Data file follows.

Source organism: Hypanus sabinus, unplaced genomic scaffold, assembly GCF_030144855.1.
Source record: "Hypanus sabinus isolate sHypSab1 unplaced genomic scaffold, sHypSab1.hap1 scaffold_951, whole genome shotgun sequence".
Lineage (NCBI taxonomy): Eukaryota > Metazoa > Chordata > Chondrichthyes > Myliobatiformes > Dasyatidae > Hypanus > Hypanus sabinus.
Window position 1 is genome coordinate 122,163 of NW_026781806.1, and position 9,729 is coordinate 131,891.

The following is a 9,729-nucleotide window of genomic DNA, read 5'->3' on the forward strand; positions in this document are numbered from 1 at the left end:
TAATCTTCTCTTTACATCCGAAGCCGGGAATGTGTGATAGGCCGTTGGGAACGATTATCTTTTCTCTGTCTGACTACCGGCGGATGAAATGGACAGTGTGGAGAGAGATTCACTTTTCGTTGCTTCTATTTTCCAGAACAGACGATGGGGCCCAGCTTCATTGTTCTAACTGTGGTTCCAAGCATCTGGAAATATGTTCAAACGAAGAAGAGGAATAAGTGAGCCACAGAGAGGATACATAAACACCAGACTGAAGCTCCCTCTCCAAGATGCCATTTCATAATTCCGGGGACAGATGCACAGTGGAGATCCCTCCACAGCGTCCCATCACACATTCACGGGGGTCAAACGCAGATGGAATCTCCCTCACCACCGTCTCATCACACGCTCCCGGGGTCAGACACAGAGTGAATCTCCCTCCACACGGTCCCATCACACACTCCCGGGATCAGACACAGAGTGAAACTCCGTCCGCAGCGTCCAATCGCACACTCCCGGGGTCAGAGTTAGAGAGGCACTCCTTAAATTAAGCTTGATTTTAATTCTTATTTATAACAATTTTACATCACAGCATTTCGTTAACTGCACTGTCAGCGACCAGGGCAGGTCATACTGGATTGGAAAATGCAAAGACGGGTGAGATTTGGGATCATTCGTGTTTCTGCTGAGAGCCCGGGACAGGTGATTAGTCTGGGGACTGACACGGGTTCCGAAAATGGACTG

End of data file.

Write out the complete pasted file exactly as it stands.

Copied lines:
Source organism: Hypanus sabinus, unplaced genomic scaffold, assembly GCF_030144855.1.
Source record: "Hypanus sabinus isolate sHypSab1 unplaced genomic scaffold, sHypSab1.hap1 scaffold_951, whole genome shotgun sequence".
Lineage (NCBI taxonomy): Eukaryota > Metazoa > Chordata > Chondrichthyes > Myliobatiformes > Dasyatidae > Hypanus > Hypanus sabinus.
Window position 1 is genome coordinate 122,163 of NW_026781806.1, and position 9,729 is coordinate 131,891.

The following is a 9,729-nucleotide window of genomic DNA, read 5'->3' on the forward strand; positions in this document are numbered from 1 at the left end:
TAATCTTCTCTTTACATCCGAAGCCGGGAATGTGTGATAGGCCGTTGGGAACGATTATCTTTTCTCTGTCTGACTACCGGCGGATGAAATGGACAGTGTGGAGAGAGATTCACTTTTCGTTGCTTCTATTTTCCAGAACAGACGATGGGGCCCAGCTTCATTGTTCTAACTGTGGTTCCAAGCATCTGGAAATATGTTCAAACGAAGAAGAGGAATAAGTGAGCCACAGAGAGGATACATAAACACCAGACTGAAGCTCCCTCTCCAAGATGCCATTTCATAATTCCGGGGACAGATGCACAGTGGAGATCCCTCCACAGCGTCCCATCACACATTCACGGGGGTCAAACGCAGATGGAATCTCCCTCACCACCGTCTCATCACACGCTCCCGGGGTCAGACACAGAGTGAATCTCCCTCCACACGGTCCCATCACACACTCCCGGGATCAGACACAGAGTGAAACTCCGTCCGCAGCGTCCAATCGCACACTCCCGGGGTCAGAGTTAGAGAGGCACTCCTTAAATTAAGCTTGATTTTAATTCTTATTTATAACAATTTTACATCACAGCATTTCGTTAACTGCACTGTCAGCGACCAGGGCAGGTCATACTGGATTGGAAAATGCAAAGACGGGTGAGATTTGGGATCATTCGTGTTTCTGCTGAGAGCCCGGGACAGGTGATTAGTCTGGGGACTGACACGGGTTCCGAAAATGGACTG